An early, but unofficial, entry into the 2016 Presidential race by former Florida Governor Jeb Bush jump started the fight for the Republican presidential nomination. National party leaders are working hard to see that it also ends early. This in the mistaken belief that a battle lasting deep into the primary season harmed Mitt Romney in 2012 and would likewise handicap the party's 2016 nominee.
The theory is hold the intra-party skirmishing to a minimum, identify the nominee early, give the new standard bearer more time to organize and prepare for the General Election campaign. The problem with that reasoning is that it cuts voters in most states out of the candidate selection process depriving the ultimate nominee of a solid base of support. It also puts an early bull's eye on the nominee giving Democrats more time to attack — which is precisely what Barack Obama did in the spring and early summer of 2012.
Those unwilling to admit the party nominated a deeply flawed candidate in 2012 point to the supposed "lengthy" primary battle as a reason for his defeat. The fact is Mitt Romney essentially wrapped up the nomination by mid-April before primary voters in some of the more populous states, including Pennsylvania and California, went to the polls. Four years earlier, John McCain closed the door on Romney and a large field of candidates by mid-February. Despite the early end to that primary season McCain also went down to defeat.
There is an argument to be made that contests lasting deep into the primary season better prepares the candidate for the fall campaign. In 2008 it was June before Hillary Clinton conceded defeat to Barack Obama. Obama, of course, beat McCain who had the luxury of having wrapped up his nomination months earlier. In 1980, Ronald Reagan and George H.W. Bush battled until late May before Bush ended his quest for the nomination. In fact, Reagan lost many early primaries that year before finding his footing, emerging victorious and eventually defeating incumbent President Jimmy Carter in November.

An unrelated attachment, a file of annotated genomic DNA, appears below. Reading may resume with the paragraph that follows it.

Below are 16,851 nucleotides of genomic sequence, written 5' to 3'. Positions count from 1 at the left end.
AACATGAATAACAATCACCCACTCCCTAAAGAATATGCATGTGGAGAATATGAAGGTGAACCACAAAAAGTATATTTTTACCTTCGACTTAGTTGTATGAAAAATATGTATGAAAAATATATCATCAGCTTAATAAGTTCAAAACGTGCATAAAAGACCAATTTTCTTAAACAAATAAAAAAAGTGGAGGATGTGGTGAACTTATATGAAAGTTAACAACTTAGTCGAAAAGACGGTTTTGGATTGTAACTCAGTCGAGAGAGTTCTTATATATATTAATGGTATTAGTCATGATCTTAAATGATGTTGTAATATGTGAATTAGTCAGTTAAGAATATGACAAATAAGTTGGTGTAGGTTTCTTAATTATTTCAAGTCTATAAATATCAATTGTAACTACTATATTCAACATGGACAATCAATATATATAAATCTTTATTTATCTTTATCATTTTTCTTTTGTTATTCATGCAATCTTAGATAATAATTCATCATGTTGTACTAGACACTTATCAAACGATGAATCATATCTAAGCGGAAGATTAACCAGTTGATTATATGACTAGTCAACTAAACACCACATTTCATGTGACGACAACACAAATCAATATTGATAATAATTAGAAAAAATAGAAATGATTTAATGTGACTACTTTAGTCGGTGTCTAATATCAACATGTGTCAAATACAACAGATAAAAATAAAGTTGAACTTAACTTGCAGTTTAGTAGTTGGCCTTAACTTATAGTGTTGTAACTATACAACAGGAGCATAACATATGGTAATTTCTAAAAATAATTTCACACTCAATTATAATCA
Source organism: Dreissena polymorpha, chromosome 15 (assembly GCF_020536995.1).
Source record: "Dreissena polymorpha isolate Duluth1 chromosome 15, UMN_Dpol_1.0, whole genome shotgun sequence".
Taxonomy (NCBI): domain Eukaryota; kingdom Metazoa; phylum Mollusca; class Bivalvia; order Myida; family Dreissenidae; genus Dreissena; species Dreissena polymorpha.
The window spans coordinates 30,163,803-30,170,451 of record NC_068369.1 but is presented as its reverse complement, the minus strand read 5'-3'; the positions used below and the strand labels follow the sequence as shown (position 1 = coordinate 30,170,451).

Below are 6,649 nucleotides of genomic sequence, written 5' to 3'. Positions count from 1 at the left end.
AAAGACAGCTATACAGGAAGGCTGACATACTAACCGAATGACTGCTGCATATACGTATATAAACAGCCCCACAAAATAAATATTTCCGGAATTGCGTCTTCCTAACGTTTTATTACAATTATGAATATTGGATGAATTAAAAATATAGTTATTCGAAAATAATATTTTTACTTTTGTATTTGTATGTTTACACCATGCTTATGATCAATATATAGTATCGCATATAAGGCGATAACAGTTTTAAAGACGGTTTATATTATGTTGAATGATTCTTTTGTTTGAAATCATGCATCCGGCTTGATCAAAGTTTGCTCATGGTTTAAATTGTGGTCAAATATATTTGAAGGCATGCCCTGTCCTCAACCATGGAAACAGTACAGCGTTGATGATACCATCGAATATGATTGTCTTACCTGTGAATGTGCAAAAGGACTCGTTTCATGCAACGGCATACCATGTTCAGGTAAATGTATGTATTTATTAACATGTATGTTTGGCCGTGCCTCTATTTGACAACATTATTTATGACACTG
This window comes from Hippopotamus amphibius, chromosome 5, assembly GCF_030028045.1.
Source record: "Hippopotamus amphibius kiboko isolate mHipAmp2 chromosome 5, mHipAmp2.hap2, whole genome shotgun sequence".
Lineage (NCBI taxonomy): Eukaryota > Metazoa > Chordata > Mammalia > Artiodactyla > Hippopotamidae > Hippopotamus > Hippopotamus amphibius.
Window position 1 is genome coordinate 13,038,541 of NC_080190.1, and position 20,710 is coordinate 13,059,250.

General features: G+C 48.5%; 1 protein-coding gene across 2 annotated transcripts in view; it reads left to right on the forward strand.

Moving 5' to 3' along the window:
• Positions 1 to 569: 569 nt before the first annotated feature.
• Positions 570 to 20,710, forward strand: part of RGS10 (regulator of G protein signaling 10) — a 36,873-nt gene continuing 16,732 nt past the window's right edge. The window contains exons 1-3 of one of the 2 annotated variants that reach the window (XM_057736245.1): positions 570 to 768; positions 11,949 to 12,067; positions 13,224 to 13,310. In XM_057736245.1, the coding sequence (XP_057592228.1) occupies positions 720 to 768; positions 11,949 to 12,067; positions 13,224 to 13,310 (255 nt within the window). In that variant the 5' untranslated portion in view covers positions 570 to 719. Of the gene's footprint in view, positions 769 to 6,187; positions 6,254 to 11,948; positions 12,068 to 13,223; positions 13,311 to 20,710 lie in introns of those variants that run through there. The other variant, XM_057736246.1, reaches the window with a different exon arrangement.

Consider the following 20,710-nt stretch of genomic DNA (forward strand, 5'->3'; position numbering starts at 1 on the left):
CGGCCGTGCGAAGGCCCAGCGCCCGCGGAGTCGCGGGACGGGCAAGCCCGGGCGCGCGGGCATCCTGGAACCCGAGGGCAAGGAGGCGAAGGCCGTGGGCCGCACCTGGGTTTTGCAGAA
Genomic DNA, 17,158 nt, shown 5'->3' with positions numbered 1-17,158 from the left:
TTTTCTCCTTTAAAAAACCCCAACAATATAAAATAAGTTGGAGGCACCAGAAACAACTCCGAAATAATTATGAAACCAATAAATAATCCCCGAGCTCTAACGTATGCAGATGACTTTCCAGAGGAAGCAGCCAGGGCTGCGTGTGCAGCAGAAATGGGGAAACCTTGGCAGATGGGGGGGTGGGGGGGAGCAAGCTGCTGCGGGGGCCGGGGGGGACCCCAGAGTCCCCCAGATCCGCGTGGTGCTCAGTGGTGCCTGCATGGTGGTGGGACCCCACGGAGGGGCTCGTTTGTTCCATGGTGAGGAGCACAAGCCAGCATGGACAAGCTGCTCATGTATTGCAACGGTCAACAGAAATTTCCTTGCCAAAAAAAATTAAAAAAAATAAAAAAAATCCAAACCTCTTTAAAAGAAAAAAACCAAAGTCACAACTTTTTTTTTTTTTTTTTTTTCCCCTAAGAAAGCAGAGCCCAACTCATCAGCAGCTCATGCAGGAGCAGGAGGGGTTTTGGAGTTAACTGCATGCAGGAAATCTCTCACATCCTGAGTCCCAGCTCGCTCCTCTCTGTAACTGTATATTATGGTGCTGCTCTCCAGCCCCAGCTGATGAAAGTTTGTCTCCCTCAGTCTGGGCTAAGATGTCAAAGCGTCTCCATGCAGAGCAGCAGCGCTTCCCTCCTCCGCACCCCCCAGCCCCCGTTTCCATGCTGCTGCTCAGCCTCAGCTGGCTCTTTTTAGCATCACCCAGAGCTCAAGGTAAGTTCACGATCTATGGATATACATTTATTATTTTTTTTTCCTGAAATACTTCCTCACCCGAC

The real reason the establishment wants to truncate the nomination race is so that it can exert more control over the ultimate nominee. A shorter primary and caucus season makes it more difficult for a grassroots candidate to emerge and plays to the advantage of those with the party machinery behind them. This, of course, makes it far less likely a candidate from the conservative wing of the party claims the nomination.
To push for such a scenario ignores the central lesson of the 2012 nomination process. Voters four years ago made it abundantly clear they did not want Mitt Romney as their nominee. Romney was not a front-runner until very late in the process. As alternatives to Romney emerged his campaign destroyed they one by one in an electoral version of wack-a-mole. Tim Pawlenty, Michelle Bachman, Herman Cain, Newt Gingrich, Rick Santorum, each surged to the top of the polls only to be destroyed by Romney. Even after all of that, the movement of just a few thousand voters in the Michigan and Ohio primaries would have given the nomination to Santorum.
Voters wanted anybody but Romney, but the establishment prevailed, ended the contest half-way through the primary calendar and anointed a candidate who went on lose an eminently winnable general election. The GOP lost the presidency in 2012 not because the primary season went on too long; it lost because it ignored the message being sent by voters.
Headed into 2016 the national GOP hopes to arrive at a nominee early in the year. With a large field of highly qualified candidates that would be yet another big mistake. It is important that voters all across America get the opportunity to participate in the process. The goal should be to nominate a candidate who can win, not to nominate a candidate quickly.
(Lowman S. Henry is Chairman CEO of the Lincoln Institute and host of the weekly Lincoln Radio Journal. His e-mail address is firstname.lastname@example.org).
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